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What can we expect from the Queen's Speech?

The ceremony has existed in its current form since 1852, and kickstarts the British government’s legislative agenda.

THE QUEEN’S SPEECH ceremony will begin in all its regal glory at 11.30am today.

Underneath all the red tassles, solid gold ornamental props and splendour, is a very basic function – the start of a British parliamentary session where the government’s agenda and proposed policies are outlined.

For Johnson’s government, we’re expecting 22 proposed new bills that will bring about the change that he has promised since taking office in July, among them plans to make those voting in UK elections produce ID before being given a ballot paper.

Although bills from the previous session were wiped from the agenda during prorogation, which was initiated last Monday, bills being carried over from the 2017-19 Session include the Domestic Abuse Bill 2017-19.

Chancellor of the Exchequer Sajid Javid will hold a budget on implementing these policies on 6 November – but only if there’s a Brexit deal.

About the Queen’s Speech

Traditions surrounding the State Opening of Parliament and the Queen’s Speech can be traced back to the 16th century.

The event is the only regular time when the three parts which make up the UK parliament, the Sovereign, the House of Lords and the House of Commons, come together, and is the most obvious symbol of the royal families’ intertwined relationship with the British legislature. 

The ceremony has existed in its current form since 1852, when the Palace of Westminster was rebuilt after the 1834 fire.

What happens during the Queen’s Speech

The ceremonial event will begin with the Queen’s procession from Buckingham Palace to Westminster, during which she will be escorted by the army’s Household Cavalry.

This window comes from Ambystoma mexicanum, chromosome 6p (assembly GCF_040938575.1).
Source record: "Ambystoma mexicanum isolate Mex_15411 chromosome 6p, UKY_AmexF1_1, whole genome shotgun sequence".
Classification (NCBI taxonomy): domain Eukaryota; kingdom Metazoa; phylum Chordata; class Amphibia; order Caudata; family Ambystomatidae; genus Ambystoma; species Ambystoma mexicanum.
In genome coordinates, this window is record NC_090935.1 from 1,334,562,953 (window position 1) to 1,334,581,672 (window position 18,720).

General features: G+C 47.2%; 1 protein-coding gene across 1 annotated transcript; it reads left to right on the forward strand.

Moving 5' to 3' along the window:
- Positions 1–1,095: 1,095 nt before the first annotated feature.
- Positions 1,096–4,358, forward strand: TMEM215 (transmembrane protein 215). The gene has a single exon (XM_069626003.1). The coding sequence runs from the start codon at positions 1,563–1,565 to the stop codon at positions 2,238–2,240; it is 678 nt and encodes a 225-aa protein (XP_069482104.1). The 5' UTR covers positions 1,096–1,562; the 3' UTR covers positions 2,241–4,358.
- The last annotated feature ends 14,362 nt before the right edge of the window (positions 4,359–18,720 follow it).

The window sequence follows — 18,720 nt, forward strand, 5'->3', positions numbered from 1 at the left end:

The 93-year-old monarch will enter Westminster through the Sovereign’s entrance, located at the base of Victoria Tower, and move to robing room.

While wearing the Imperial State Crown and the Robe of State, she will lead the procession through the Royal Gallery to the House of Lords.

It is here that one of the more unusual traditions begins.

Black Rod, the House of Lords official, will summon the House of Commons to the Lords, but during this process the doors to the Commons chamber will be shut in her face.

It is a practice that dates back to the Civil War and is said to symbolise the Commons’ independence from the monarchy.

Black Rod will have to strike the door three times before it is opened (more on this here). MPs then follow Black Rod and the Commons Speaker to the Lords chamber to listen to the speech.

While sitting on the throne in the House of Lords, the Queen will read the Queen’s Speech, which is written by the Government.

Once the Queen leaves, Parliament will go back to work, with each house meeting separately to begin debating the content of the speech.

 When the Queen says: “I pray that the blessing of almighty God may rest upon your counsels” that means the speech is over.

- With reporting from Gráinne Ní Aodha

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